Canadian commercial lending rises in first quarter
By John Tilak, Reuters
TORONTO--Commercial borrowing by small and medium-sized businesses in Canada climbed in the first quarter, driven by robust domestic and global demand, a PayNet survey showed on Wednesday.
PayNet, which tracks commercial financing for millions of North American small and medium-sized businesses, said its Canadian Business Lending Index rose to 194, the highest level since it was created in 2005.
The index rose 4 percent in the first quarter from the fourth quarter and was up 29 percent year-over-year.
"The demand for our goods and services, and our resources is definitely fueling the increase in investment by Canadian businesses," Anthony Zambon, director of PayNet Canada, said.
"The data shows small- and medium-sized businesses are resilient and continuing to invest, with the prospect of supporting economic growth in the near future."
Small- and mid-sized businesses have been stepping up investment in the construction of plants and commercial buildings and in machinery and equipment, he added.
The advance marked the 10th consecutive quarter of growth since the index bottomed out in 2010, and the seventh straight double-digit advance on a year-over-year basis.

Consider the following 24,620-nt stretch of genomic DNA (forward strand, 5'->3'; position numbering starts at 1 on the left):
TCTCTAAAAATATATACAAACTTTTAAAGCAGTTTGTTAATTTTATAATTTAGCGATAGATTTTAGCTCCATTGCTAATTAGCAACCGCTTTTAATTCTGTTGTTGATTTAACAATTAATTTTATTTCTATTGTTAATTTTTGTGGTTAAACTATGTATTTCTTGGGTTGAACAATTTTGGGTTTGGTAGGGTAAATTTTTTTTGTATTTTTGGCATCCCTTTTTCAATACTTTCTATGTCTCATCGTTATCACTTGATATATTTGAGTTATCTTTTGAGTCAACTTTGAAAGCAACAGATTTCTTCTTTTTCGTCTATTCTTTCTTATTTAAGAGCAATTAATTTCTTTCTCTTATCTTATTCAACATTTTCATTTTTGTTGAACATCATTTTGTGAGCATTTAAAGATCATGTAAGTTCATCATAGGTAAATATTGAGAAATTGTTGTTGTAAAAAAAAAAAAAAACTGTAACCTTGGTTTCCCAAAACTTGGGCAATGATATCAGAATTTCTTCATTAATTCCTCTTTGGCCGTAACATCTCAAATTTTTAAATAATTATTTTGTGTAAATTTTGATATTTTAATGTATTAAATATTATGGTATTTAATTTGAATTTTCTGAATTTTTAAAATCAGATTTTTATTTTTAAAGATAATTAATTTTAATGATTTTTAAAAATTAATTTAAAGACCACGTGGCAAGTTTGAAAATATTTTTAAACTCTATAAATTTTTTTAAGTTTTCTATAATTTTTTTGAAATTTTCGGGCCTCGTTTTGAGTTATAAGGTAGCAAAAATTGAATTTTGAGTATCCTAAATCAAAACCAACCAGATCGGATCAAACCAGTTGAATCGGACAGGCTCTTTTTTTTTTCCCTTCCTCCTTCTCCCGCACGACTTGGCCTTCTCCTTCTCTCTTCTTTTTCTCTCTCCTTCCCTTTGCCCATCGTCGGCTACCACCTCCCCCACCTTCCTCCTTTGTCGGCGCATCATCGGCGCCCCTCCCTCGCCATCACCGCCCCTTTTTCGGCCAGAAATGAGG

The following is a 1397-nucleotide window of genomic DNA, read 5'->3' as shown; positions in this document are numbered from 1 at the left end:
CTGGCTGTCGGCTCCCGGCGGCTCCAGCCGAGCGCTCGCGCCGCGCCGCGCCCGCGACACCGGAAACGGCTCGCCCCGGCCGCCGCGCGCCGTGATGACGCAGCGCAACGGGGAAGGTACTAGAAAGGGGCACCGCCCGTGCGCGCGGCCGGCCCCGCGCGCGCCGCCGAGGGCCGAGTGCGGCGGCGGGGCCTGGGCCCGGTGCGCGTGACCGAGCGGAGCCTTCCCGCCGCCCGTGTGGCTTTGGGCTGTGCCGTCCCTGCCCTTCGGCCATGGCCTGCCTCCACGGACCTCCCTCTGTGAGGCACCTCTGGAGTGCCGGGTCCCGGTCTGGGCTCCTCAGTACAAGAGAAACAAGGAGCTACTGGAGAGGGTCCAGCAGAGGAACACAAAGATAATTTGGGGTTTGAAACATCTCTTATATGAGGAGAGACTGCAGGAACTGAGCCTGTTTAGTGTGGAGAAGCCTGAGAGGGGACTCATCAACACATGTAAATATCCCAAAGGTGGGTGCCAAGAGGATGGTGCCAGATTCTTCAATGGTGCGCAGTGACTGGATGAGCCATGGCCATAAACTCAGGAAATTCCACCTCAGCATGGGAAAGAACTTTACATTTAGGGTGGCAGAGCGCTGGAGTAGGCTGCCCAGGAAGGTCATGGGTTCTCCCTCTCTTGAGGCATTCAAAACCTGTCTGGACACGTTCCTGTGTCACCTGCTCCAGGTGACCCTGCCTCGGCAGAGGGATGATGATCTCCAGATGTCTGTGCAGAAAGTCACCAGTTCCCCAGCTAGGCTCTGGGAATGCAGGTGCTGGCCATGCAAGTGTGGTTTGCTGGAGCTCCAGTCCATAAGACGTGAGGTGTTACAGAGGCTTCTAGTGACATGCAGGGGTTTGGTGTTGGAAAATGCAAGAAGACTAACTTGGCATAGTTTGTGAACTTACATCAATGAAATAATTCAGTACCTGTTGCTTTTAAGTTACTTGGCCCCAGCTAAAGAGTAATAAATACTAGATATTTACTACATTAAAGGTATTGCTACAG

The PayNet data, which tracks lending across sectors including manufacturing, retail and transportation, showed that commercial loan growth in Canada outstripped growth in the United States.
"The U.S. was been wallowing," Zambon said. "The growth trend of investment by U.S. private companies is slowing. The U.S. small business lending index has fallen for the third month in a row."
The commercial lenders include independent finance companies, big banks and nonbank players such as machinery makers, whose loans and leases to customers are secured against the equipment sold.
PayNet's Canadian unit collects data on more than 700,000 loan contracts worth more than US$47 billion.
LOAN PAYMENT DELAYS LENGTHEN
Other data from PayNet showed higher loan delinquencies.
Moderate loan delinquencies - defined as those being late by 30 days or more - rose to 1.35 percent of total loans in March from 0.80 percent in December. It was the highest rate in about a year.
Severe loans in arrears - those behind more than 90 days -climbed to 0.38 percent in March, from 0.29 percent in December.
"With greater investment comes increased credit risk," Zambon said. "That's a reflection of increased activity and higher risk being taken by the lenders. That shows a return to more normal credit conditions."